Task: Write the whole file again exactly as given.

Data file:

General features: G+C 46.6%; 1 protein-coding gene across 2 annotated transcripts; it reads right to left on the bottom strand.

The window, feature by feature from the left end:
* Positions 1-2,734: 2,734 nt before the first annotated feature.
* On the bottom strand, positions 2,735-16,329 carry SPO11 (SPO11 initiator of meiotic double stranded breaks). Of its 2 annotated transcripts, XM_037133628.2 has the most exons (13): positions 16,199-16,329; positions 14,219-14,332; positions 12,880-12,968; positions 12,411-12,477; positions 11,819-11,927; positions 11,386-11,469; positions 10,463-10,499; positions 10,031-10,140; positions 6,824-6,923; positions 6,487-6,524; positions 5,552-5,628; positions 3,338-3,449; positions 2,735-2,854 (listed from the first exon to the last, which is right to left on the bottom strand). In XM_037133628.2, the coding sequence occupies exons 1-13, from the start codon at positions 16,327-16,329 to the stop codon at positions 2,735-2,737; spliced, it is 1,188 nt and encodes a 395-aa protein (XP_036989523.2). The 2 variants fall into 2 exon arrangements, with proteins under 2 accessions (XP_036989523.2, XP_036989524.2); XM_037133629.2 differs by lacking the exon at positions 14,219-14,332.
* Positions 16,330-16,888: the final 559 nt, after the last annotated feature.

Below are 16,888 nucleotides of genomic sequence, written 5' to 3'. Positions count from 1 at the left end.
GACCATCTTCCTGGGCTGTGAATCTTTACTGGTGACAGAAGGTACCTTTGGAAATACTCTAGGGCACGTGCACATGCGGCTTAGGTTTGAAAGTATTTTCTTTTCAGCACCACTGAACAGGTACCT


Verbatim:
General features: G+C 46.6%; 1 protein-coding gene across 2 annotated transcripts; it reads right to left on the bottom strand.

The window, feature by feature from the left end:
* Positions 1-2,734: 2,734 nt before the first annotated feature.
* On the bottom strand, positions 2,735-16,329 carry SPO11 (SPO11 initiator of meiotic double stranded breaks). Of its 2 annotated transcripts, XM_037133628.2 has the most exons (13): positions 16,199-16,329; positions 14,219-14,332; positions 12,880-12,968; positions 12,411-12,477; positions 11,819-11,927; positions 11,386-11,469; positions 10,463-10,499; positions 10,031-10,140; positions 6,824-6,923; positions 6,487-6,524; positions 5,552-5,628; positions 3,338-3,449; positions 2,735-2,854 (listed from the first exon to the last, which is right to left on the bottom strand). In XM_037133628.2, the coding sequence occupies exons 1-13, from the start codon at positions 16,327-16,329 to the stop codon at positions 2,735-2,737; spliced, it is 1,188 nt and encodes a 395-aa protein (XP_036989523.2). The 2 variants fall into 2 exon arrangements, with proteins under 2 accessions (XP_036989523.2, XP_036989524.2); XM_037133629.2 differs by lacking the exon at positions 14,219-14,332.
* Positions 16,330-16,888: the final 559 nt, after the last annotated feature.

Below are 16,888 nucleotides of genomic sequence, written 5' to 3'. Positions count from 1 at the left end.
GACCATCTTCCTGGGCTGTGAATCTTTACTGGTGACAGAAGGTACCTTTGGAAATACTCTAGGGCACGTGCACATGCGGCTTAGGTTTGAAAGTATTTTCTTTTCAGCACCACTGAACAGGTACCT